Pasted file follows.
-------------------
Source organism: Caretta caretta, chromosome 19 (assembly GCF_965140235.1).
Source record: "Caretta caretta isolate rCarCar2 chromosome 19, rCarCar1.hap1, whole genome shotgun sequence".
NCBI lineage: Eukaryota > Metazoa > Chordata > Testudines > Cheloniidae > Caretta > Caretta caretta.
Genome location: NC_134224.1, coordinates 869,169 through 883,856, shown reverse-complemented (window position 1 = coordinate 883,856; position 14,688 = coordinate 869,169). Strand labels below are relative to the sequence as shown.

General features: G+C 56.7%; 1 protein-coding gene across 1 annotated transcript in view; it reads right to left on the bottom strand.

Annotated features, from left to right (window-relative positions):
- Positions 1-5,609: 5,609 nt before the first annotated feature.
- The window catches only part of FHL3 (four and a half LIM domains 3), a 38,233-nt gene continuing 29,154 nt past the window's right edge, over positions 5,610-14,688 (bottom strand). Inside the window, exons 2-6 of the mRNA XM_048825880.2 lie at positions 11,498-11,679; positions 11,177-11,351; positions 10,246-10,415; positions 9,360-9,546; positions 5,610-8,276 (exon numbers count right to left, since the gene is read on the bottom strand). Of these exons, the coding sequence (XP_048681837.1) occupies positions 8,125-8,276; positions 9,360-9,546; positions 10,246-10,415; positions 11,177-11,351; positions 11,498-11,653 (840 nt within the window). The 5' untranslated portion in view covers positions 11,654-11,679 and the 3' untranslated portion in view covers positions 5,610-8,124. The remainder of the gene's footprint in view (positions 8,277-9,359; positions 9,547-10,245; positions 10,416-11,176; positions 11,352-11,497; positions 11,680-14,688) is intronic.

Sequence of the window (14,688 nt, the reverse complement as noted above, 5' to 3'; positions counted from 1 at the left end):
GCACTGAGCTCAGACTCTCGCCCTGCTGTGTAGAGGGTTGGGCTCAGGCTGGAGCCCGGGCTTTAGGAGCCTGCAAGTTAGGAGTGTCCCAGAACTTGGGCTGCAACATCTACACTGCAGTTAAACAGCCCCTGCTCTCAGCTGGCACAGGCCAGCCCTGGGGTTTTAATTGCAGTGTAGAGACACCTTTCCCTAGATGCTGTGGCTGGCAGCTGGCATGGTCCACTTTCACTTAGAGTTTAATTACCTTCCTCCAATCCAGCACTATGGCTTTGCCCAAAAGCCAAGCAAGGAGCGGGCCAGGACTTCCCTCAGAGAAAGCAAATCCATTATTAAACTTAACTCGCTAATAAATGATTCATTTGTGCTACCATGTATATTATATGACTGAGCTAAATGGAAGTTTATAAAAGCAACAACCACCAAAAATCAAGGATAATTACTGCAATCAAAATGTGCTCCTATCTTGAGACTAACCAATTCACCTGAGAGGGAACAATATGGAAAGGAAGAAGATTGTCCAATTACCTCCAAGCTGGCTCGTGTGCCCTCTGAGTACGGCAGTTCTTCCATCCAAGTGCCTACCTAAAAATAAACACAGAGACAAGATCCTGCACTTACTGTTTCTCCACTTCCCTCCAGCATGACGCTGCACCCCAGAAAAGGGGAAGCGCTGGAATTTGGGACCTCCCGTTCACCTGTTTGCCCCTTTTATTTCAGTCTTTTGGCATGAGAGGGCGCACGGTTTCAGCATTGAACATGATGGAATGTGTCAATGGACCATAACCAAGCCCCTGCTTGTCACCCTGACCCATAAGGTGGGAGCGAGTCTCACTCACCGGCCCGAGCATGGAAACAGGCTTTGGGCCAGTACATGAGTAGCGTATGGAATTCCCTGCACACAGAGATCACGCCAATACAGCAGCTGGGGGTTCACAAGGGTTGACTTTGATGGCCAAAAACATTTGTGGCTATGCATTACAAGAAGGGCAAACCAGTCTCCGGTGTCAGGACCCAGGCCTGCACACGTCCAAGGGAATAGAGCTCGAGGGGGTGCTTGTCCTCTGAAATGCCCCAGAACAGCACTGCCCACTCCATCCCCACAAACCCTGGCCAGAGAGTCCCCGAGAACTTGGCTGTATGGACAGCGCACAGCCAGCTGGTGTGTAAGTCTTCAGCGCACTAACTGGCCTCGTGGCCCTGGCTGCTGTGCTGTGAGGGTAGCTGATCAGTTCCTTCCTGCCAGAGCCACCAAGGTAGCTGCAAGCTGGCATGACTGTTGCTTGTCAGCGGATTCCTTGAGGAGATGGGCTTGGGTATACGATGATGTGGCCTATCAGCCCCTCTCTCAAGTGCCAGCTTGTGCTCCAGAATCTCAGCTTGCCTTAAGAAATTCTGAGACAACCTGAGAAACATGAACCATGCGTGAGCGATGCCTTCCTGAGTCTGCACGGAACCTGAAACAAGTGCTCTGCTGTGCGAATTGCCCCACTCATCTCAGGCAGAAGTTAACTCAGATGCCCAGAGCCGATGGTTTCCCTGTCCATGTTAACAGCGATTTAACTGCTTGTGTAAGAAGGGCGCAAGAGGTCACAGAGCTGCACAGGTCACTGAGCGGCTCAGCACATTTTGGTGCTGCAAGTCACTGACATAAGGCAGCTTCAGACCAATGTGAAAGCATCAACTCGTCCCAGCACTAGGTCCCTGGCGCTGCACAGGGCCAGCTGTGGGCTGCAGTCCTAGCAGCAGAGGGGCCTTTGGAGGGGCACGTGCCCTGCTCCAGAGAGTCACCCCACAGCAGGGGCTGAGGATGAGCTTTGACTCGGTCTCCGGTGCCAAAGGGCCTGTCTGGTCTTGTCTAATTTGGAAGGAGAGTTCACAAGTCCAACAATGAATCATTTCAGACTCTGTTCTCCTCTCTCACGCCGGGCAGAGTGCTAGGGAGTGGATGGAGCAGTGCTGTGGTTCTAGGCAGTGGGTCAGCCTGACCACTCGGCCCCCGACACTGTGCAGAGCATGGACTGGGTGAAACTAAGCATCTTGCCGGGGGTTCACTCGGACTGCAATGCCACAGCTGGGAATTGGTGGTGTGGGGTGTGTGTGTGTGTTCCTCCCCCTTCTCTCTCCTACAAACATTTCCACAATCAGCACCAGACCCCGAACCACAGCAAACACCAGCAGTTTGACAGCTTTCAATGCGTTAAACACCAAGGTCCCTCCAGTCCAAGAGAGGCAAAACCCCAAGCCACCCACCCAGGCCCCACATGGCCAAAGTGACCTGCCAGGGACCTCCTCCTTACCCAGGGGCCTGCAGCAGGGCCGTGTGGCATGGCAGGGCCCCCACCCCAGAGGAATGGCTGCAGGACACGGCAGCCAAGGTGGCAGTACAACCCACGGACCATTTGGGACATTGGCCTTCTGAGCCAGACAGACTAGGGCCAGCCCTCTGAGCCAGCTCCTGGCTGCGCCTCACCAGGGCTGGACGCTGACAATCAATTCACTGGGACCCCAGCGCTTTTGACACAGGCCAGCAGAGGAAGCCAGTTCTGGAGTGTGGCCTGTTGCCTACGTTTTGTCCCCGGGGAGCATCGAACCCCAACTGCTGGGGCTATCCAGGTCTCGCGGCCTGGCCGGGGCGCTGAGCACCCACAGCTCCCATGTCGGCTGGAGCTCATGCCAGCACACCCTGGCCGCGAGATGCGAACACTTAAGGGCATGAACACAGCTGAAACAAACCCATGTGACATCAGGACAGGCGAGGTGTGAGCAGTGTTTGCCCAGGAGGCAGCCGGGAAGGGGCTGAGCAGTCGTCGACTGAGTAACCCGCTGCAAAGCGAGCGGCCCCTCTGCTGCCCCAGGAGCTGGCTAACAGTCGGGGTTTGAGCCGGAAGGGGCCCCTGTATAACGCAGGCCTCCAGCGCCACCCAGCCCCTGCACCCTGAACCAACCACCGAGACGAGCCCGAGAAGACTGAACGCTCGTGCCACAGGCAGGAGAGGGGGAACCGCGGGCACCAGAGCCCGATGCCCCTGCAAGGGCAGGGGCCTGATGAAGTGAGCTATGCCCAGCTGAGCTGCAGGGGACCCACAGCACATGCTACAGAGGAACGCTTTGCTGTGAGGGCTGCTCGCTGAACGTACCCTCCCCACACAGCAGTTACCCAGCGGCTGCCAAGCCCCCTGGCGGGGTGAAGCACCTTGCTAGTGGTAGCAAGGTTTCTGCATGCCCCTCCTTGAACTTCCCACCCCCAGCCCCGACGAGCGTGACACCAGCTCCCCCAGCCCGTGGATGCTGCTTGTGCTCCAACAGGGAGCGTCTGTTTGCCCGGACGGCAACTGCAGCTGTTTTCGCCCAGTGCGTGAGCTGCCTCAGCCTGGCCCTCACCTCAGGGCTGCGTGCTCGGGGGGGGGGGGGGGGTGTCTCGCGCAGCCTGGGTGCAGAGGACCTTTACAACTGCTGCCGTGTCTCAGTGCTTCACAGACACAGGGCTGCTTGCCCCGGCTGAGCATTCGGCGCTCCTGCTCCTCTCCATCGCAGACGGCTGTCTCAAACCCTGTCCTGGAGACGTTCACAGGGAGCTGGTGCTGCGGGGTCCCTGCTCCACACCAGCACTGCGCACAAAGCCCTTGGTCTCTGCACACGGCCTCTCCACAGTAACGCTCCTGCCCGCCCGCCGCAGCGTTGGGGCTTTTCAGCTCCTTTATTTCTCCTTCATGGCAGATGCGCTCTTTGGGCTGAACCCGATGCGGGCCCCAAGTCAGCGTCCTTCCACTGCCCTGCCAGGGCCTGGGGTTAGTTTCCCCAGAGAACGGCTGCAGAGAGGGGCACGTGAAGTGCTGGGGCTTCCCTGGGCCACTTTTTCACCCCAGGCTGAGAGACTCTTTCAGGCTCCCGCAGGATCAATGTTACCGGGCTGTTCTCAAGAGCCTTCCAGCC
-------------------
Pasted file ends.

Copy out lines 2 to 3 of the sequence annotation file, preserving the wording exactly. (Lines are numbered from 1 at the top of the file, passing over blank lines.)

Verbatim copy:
Source record: "Caretta caretta isolate rCarCar2 chromosome 19, rCarCar1.hap1, whole genome shotgun sequence".
NCBI lineage: Eukaryota > Metazoa > Chordata > Testudines > Cheloniidae > Caretta > Caretta caretta.